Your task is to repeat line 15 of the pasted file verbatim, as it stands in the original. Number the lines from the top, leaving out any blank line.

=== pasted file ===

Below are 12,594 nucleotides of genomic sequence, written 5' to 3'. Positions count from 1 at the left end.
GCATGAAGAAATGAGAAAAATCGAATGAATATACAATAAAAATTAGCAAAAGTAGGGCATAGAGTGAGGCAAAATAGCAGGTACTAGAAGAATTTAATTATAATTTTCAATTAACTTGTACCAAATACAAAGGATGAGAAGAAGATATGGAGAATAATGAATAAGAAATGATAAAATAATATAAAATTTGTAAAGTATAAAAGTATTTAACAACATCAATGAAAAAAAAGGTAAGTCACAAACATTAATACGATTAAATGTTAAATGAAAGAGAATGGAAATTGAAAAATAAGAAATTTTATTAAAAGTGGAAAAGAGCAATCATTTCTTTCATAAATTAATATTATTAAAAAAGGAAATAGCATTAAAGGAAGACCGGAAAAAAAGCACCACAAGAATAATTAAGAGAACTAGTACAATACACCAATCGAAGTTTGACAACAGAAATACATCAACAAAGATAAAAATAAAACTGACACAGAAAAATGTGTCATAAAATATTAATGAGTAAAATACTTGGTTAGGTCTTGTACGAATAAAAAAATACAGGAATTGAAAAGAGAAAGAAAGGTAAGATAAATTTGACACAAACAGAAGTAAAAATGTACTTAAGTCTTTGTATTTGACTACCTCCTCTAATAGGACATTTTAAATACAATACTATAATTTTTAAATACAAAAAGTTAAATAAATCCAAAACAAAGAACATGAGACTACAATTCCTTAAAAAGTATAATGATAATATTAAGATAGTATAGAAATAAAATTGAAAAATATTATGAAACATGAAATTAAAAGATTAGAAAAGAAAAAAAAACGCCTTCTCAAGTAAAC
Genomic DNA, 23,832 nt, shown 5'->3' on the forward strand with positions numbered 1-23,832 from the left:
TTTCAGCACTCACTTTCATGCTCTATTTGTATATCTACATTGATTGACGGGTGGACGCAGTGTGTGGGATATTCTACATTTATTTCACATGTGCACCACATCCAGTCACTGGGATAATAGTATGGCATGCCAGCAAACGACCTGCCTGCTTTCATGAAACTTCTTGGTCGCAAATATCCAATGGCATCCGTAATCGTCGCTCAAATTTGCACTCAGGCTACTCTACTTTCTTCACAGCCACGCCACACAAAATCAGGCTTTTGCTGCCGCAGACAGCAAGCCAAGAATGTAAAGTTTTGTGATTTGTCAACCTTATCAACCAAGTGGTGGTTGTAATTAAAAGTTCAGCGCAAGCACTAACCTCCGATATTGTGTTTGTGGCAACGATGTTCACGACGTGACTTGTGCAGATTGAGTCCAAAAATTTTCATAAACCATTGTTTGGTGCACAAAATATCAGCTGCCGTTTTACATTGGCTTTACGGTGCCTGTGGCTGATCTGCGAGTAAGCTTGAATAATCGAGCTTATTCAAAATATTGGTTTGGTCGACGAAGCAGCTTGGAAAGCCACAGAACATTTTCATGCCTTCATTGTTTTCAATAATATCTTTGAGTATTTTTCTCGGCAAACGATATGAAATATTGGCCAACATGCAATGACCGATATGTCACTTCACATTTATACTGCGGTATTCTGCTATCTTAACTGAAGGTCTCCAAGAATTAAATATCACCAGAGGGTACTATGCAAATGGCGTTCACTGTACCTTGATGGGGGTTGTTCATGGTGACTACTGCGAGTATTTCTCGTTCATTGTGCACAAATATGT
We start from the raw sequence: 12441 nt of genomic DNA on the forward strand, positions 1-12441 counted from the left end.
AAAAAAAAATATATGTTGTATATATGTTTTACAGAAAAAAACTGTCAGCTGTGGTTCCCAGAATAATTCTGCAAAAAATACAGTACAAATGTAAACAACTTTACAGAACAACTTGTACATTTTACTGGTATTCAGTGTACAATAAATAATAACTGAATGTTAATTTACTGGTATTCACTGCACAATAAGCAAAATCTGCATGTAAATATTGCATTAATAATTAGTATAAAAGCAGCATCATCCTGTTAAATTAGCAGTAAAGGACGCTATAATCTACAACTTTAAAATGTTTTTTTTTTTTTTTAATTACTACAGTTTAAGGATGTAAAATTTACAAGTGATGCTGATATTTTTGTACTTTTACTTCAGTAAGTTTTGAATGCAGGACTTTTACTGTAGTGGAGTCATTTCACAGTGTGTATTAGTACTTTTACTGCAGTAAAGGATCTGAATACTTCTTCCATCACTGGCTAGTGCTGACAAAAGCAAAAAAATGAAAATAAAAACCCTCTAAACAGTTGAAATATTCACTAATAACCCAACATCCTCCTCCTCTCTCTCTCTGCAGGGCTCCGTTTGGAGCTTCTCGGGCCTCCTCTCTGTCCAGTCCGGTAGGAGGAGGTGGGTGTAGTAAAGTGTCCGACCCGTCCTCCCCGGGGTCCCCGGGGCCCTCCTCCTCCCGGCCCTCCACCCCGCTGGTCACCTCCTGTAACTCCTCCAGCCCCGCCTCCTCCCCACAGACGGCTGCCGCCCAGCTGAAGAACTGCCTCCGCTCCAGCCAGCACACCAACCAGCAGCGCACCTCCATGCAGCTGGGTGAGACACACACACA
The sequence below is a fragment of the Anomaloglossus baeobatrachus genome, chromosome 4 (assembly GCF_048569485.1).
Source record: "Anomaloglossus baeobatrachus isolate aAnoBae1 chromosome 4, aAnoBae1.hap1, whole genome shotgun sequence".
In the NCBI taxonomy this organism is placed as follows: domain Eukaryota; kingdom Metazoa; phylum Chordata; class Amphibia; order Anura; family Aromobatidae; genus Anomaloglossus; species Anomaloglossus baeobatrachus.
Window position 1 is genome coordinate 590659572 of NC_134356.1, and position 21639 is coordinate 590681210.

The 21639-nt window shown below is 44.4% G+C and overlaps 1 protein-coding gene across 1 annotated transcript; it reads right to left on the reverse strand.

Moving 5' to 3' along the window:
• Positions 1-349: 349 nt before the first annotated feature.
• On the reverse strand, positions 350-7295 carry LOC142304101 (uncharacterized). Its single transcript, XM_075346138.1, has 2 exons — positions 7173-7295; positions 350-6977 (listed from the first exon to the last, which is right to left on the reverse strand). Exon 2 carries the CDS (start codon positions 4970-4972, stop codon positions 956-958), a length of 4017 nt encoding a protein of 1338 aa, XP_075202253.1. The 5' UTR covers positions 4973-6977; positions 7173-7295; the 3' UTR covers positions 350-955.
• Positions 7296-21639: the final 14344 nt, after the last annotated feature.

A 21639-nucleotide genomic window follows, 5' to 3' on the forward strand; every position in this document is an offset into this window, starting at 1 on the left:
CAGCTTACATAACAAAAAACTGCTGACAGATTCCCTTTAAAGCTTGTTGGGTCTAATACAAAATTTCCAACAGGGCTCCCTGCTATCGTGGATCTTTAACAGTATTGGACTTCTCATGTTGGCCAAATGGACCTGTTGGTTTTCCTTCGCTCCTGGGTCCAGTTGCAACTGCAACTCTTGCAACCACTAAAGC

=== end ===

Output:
• Positions 7296-21639: the final 14344 nt, after the last annotated feature.